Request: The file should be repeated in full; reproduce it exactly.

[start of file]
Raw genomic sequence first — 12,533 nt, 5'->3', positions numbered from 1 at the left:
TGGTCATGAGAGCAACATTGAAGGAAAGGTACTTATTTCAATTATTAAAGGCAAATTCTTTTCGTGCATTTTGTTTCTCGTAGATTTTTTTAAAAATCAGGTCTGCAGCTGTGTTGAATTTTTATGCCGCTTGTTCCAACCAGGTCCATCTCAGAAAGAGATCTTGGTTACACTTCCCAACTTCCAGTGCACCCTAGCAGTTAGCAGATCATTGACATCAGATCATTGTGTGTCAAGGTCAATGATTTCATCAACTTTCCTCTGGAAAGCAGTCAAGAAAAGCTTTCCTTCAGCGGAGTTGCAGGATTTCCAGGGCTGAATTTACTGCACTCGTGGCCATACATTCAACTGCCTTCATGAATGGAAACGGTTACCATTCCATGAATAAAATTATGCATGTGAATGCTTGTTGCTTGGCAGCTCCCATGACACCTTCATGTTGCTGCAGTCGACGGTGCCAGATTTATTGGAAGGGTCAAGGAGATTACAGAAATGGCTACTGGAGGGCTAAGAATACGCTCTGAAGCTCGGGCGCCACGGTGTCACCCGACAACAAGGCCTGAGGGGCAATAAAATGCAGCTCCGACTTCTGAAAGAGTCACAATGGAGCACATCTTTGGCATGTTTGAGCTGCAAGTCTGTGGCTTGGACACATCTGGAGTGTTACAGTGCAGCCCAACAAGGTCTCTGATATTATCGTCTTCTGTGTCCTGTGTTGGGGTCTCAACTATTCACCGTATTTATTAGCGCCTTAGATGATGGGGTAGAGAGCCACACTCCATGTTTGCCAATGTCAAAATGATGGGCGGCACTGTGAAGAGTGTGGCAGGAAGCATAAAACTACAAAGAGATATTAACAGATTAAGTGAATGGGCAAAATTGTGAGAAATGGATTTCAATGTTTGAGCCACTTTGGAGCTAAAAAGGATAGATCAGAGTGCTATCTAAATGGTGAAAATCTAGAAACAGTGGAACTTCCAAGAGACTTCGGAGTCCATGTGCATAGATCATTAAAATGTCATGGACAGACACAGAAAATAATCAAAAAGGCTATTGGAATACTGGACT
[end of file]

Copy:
Raw genomic sequence first — 12,533 nt, 5'->3', positions numbered from 1 at the left:
TGGTCATGAGAGCAACATTGAAGGAAAGGTACTTATTTCAATTATTAAAGGCAAATTCTTTTCGTGCATTTTGTTTCTCGTAGATTTTTTTAAAAATCAGGTCTGCAGCTGTGTTGAATTTTTATGCCGCTTGTTCCAACCAGGTCCATCTCAGAAAGAGATCTTGGTTACACTTCCCAACTTCCAGTGCACCCTAGCAGTTAGCAGATCATTGACATCAGATCATTGTGTGTCAAGGTCAATGATTTCATCAACTTTCCTCTGGAAAGCAGTCAAGAAAAGCTTTCCTTCAGCGGAGTTGCAGGATTTCCAGGGCTGAATTTACTGCACTCGTGGCCATACATTCAACTGCCTTCATGAATGGAAACGGTTACCATTCCATGAATAAAATTATGCATGTGAATGCTTGTTGCTTGGCAGCTCCCATGACACCTTCATGTTGCTGCAGTCGACGGTGCCAGATTTATTGGAAGGGTCAAGGAGATTACAGAAATGGCTACTGGAGGGCTAAGAATACGCTCTGAAGCTCGGGCGCCACGGTGTCACCCGACAACAAGGCCTGAGGGGCAATAAAATGCAGCTCCGACTTCTGAAAGAGTCACAATGGAGCACATCTTTGGCATGTTTGAGCTGCAAGTCTGTGGCTTGGACACATCTGGAGTGTTACAGTGCAGCCCAACAAGGTCTCTGATATTATCGTCTTCTGTGTCCTGTGTTGGGGTCTCAACTATTCACCGTATTTATTAGCGCCTTAGATGATGGGGTAGAGAGCCACACTCCATGTTTGCCAATGTCAAAATGATGGGCGGCACTGTGAAGAGTGTGGCAGGAAGCATAAAACTACAAAGAGATATTAACAGATTAAGTGAATGGGCAAAATTGTGAGAAATGGATTTCAATGTTTGAGCCACTTTGGAGCTAAAAAGGATAGATCAGAGTGCTATCTAAATGGTGAAAATCTAGAAACAGTGGAACTTCCAAGAGACTTCGGAGTCCATGTGCATAGATCATTAAAATGTCATGGACAGACACAGAAAATAATCAAAAAGGCTATTGGAATACTGGACT